My girlfriend has spilled water over her Acer Aspire S3 ultrabook and it seems the hard drive is now dead. The laptop powered off and she didn`t try to run it. I have opened it and soaked most of the liquid while disassembling it. The laptop is now working after a day and a half of drying (it still powers on by itself right now so I have left it to dry out a bit longer) but the hard drive seems dead.
When I opened the laptop I removed the hard drive and noticed there is water between the metal part and the PCB so I have carefully removed the PCB. Then I tried to remove most of the liquid and put the PCB into rice (as rice soaks water pretty good as far as I know). Unfortunately that didn`t help - the hard drive is not being recognised by the BIOS.
I have two questions:
1. Those data recovery services - how possible is that they could restore the data?
2. Since she would need a new hard drive anyways if I buy the same drive would I be able to swap the PCBs and try to read the date from the original drive?
As I have said it is my girlfriend`s laptop so ... a lot of pressure on me right now. Any help would be much appreciated
All connectors are clean. I am worried that the water spilled directly over the power connector of the HDD. I have tried the HDD in my desktop and it is not recognised by the BIOS. I can`t even hear it spin up or anything.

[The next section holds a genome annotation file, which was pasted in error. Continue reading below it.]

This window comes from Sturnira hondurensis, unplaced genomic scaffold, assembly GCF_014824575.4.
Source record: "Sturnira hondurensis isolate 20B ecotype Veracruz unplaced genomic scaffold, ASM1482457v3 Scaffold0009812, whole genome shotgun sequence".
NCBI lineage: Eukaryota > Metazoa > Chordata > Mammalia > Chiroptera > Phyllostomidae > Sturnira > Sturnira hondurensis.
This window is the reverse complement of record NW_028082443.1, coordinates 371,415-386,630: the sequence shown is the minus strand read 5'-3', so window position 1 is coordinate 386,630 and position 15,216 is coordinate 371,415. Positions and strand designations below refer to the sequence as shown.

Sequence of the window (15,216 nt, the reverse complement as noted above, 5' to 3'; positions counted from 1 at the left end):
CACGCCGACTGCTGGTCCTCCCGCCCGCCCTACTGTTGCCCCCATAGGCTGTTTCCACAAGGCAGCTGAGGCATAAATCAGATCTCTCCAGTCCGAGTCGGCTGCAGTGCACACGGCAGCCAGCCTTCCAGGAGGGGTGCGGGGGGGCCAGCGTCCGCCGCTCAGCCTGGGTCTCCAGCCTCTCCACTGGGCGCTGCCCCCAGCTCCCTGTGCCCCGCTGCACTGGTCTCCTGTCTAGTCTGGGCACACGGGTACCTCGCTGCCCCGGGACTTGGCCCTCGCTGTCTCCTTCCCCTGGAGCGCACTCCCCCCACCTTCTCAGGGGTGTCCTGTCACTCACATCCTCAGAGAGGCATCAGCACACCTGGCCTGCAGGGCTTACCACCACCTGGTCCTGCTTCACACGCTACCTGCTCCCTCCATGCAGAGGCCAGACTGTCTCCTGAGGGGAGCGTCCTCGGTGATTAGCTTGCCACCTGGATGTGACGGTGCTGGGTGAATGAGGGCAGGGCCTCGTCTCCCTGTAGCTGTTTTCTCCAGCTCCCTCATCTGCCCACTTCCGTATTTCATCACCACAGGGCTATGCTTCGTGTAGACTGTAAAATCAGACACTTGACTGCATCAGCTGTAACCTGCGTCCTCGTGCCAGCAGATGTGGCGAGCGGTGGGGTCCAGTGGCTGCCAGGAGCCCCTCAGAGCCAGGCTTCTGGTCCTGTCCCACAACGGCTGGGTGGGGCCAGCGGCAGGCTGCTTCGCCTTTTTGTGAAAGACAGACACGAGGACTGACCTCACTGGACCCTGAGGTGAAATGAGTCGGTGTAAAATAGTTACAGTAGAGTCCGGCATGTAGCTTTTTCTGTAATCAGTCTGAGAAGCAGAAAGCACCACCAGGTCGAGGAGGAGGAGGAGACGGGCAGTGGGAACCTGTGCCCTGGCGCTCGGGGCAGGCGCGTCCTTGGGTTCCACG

1. It is possible for data recovery services to restore the data, but expensive.
2. Not recommended. PCB from hard drives are unique to the drive itself having all bad sectors, and other information coded into the memory. Don't try it. Get a new hard drive and load windows. If she really needs the data and the drive won't work in an external enclosure you'll have to pay to get the data.
Some older drives have the same basic information on two PCB boards of the same model, provided that both drives were made at about the same time, before more unique adaptives were programmed into the next line of drives. If one of the PCBs fails, there is some chance of making a recovery by simply swapping the boards of the two drives. However, hard drives have contained "customized" firmware on at least an occasional basis since they've become a consumer product, so the chances of a straight "board swap" working are low. So in most cases you also need to move the old PCB's BIOS to the replacement one.
@gary, God only knows how your data recovery software is/was able to recover data from a drive that doesn't spin. Truly miraculous.
@mart1nn, if you wish to try a board swap, then be aware that Hitachi's normally have an NVRAM IC that must be transferred from patient to donor. If you upload a detailed photo of the PCB, I will be able to identify the chip for you.
BTW, some PCB suppliers (eg donordrives.com) offer a chip swap service for free.